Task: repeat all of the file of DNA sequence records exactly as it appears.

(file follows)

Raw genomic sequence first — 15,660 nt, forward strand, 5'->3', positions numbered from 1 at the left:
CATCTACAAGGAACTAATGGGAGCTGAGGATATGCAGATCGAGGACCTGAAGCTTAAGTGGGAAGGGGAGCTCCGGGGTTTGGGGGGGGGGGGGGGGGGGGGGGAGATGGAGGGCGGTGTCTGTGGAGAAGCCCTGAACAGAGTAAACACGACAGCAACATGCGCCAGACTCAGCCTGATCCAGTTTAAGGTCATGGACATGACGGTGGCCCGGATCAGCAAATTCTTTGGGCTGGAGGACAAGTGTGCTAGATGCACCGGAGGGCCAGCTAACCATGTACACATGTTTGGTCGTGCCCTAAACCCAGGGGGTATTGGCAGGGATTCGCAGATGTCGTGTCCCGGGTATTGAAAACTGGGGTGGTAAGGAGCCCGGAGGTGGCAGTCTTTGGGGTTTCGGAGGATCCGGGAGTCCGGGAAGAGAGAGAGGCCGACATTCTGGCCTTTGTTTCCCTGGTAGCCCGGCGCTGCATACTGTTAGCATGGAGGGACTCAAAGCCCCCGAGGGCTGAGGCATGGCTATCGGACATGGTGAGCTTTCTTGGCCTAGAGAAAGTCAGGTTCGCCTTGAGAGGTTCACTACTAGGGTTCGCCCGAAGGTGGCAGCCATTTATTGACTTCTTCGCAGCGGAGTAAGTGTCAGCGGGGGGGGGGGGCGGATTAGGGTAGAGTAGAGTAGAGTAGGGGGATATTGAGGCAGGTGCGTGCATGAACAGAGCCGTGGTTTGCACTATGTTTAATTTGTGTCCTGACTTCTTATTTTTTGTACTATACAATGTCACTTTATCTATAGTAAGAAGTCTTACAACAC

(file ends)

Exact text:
Raw genomic sequence first — 15,660 nt, forward strand, 5'->3', positions numbered from 1 at the left:
CATCTACAAGGAACTAATGGGAGCTGAGGATATGCAGATCGAGGACCTGAAGCTTAAGTGGGAAGGGGAGCTCCGGGGTTTGGGGGGGGGGGGGGGGGGGGGGGAGATGGAGGGCGGTGTCTGTGGAGAAGCCCTGAACAGAGTAAACACGACAGCAACATGCGCCAGACTCAGCCTGATCCAGTTTAAGGTCATGGACATGACGGTGGCCCGGATCAGCAAATTCTTTGGGCTGGAGGACAAGTGTGCTAGATGCACCGGAGGGCCAGCTAACCATGTACACATGTTTGGTCGTGCCCTAAACCCAGGGGGTATTGGCAGGGATTCGCAGATGTCGTGTCCCGGGTATTGAAAACTGGGGTGGTAAGGAGCCCGGAGGTGGCAGTCTTTGGGGTTTCGGAGGATCCGGGAGTCCGGGAAGAGAGAGAGGCCGACATTCTGGCCTTTGTTTCCCTGGTAGCCCGGCGCTGCATACTGTTAGCATGGAGGGACTCAAAGCCCCCGAGGGCTGAGGCATGGCTATCGGACATGGTGAGCTTTCTTGGCCTAGAGAAAGTCAGGTTCGCCTTGAGAGGTTCACTACTAGGGTTCGCCCGAAGGTGGCAGCCATTTATTGACTTCTTCGCAGCGGAGTAAGTGTCAGCGGGGGGGGGGGGCGGATTAGGGTAGAGTAGAGTAGAGTAGGGGGATATTGAGGCAGGTGCGTGCATGAACAGAGCCGTGGTTTGCACTATGTTTAATTTGTGTCCTGACTTCTTATTTTTTGTACTATACAATGTCACTTTATCTATAGTAAGAAGTCTTACAACAC